Being an engineering student who learned from books, Tuma doubted the skin color of classmates would make any difference in how well he or anybody else learned. Other factors seemed much more important, like willingness to study. Kennedy said Mississippi would immediately comply with the court's new federal law and he cautioned people to stay away from Oxford and Ole Miss. Of course, young patriots had to see what the federal government was hiding.
Kennedy was smart. He should have known Southerners still resented the Union's conquest of the Confederacy and the following Reconstruction. He should have known a federal marshal invasion of Mississippi would provoke and incite Southerners to spontaneously rise and resist in defense of States rights. He should have known a federal invasion would test the South's willingness to rise again.
Tuma and fellow schoolmates drove to Ole Miss that evening to witness and protest. When he got there, a cloud of tear gas obscured the administration building occupied by federal marshals. Looking closer, he saw a tear gas canister rolling and burning in the street. But the crowd of protesters was at the opposite end of a circular park, far from the occupied building and its cloud of tear gas. Through the smoke Tuma briefly saw a large person wearing a gas mask casually walk away from the burning tear gas canister.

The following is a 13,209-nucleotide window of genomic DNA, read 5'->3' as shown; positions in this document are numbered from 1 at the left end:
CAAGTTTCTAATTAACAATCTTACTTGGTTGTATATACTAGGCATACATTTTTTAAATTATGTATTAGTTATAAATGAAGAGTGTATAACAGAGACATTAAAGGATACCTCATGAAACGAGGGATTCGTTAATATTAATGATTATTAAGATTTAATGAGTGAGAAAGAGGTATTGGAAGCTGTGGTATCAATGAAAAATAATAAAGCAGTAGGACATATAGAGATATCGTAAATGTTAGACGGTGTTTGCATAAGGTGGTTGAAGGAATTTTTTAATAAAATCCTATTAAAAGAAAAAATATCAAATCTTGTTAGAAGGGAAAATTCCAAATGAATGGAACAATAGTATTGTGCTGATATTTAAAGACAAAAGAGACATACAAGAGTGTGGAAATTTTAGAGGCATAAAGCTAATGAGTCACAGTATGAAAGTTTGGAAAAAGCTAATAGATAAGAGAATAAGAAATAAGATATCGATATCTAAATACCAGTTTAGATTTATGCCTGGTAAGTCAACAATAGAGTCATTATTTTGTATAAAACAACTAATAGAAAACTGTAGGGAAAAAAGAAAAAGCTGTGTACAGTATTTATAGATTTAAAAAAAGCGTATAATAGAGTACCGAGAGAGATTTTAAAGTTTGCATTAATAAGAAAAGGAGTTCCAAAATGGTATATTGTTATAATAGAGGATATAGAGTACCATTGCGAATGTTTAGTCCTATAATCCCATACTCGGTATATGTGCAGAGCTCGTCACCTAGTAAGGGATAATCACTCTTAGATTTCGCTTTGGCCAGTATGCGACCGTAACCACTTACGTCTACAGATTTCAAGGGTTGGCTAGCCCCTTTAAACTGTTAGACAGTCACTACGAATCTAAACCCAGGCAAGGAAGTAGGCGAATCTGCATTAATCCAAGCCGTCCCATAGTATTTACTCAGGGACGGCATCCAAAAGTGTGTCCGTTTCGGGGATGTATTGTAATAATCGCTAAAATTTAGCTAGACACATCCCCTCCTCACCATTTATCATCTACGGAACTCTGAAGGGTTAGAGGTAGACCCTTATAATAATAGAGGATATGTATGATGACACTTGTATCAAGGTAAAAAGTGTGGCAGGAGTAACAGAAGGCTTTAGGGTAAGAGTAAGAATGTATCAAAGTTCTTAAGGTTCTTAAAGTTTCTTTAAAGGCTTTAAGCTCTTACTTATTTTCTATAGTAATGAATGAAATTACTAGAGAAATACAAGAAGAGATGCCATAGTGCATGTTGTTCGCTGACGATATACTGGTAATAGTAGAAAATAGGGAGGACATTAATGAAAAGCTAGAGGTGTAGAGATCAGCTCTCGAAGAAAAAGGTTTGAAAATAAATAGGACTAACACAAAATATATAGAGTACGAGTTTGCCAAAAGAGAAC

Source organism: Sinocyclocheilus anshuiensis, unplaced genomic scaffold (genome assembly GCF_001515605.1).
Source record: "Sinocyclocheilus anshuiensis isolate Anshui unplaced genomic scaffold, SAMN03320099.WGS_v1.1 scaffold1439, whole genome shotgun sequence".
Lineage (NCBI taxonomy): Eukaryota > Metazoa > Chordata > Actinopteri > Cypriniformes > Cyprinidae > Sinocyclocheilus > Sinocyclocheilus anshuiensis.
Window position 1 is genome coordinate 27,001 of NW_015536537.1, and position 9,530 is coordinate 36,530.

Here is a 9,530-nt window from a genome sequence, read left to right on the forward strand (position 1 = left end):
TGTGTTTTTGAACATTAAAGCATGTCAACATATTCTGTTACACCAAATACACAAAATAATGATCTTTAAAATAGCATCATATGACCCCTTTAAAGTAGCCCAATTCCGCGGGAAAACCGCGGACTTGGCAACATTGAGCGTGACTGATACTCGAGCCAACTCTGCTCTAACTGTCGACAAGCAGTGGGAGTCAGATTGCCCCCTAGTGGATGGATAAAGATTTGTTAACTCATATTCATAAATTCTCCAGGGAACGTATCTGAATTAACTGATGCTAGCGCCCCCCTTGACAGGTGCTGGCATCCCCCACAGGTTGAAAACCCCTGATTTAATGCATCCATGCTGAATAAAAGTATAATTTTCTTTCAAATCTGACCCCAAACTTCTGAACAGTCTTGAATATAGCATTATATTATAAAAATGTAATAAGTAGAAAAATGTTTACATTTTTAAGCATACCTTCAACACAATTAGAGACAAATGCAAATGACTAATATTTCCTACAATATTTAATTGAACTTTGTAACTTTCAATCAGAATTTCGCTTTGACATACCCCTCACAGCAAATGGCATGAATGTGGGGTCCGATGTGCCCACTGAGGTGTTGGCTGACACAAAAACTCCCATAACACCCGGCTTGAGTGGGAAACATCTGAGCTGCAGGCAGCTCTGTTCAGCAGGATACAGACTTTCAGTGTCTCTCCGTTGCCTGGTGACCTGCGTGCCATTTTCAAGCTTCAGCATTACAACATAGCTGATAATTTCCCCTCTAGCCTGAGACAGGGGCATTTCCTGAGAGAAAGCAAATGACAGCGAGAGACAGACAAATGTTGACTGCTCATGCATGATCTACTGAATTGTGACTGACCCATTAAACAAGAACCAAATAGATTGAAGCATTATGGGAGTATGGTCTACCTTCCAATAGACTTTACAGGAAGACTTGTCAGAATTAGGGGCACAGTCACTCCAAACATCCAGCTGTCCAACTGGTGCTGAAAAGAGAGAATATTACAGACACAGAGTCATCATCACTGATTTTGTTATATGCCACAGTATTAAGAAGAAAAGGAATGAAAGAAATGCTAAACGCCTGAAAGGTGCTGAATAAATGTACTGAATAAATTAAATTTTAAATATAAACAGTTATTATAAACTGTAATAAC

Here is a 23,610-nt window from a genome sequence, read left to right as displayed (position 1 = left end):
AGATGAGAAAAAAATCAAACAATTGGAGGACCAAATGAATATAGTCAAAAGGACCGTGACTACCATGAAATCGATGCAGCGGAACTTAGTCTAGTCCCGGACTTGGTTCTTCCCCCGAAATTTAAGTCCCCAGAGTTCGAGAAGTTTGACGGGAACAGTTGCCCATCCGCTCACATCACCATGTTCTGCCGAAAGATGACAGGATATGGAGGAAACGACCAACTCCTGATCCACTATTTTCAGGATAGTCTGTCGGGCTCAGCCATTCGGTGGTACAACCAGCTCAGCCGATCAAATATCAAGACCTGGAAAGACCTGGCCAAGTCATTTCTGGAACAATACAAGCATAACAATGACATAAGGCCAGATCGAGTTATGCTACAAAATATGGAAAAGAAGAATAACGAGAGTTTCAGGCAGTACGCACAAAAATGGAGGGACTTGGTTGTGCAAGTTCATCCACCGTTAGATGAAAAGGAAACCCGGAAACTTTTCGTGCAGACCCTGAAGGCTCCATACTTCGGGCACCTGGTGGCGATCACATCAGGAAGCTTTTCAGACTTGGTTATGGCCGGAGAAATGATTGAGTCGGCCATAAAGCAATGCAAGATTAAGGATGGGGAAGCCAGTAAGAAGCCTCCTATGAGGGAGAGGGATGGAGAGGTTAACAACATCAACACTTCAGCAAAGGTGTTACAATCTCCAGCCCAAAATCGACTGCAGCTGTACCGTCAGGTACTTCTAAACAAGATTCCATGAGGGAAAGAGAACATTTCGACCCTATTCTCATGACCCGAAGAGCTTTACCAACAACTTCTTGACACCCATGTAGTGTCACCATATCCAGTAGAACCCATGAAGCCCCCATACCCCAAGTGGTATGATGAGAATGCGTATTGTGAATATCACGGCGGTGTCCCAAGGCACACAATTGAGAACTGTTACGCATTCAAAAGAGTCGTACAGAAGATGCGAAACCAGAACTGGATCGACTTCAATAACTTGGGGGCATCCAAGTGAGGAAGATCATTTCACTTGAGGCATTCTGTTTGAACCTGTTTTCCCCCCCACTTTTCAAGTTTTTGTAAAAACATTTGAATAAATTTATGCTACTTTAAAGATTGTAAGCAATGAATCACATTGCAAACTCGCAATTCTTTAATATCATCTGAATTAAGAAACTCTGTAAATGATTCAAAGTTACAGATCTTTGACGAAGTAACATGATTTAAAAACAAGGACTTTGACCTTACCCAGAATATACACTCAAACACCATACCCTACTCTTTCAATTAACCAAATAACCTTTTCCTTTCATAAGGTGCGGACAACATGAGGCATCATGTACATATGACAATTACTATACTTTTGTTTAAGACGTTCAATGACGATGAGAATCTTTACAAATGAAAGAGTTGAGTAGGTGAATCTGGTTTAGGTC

With nothing of interest to be seen in front of the occupied building, Tuma set off to look at the back. But that required going a few blocks through a residential neighborhood. All the houses were dark. The streets were deserted.
Passing the backside of a dormitory, Tuma noticed two guys sitting in a dark shadow below a dormitory window. He asked what they were doing. They said they were guarding the area. They weren't in uniform; they were just sitting there in the dark. No one else was around. On the other side of the building, some guys gathered in the entranceway. Their conversation was serious, something about somebody being no different than anybody else.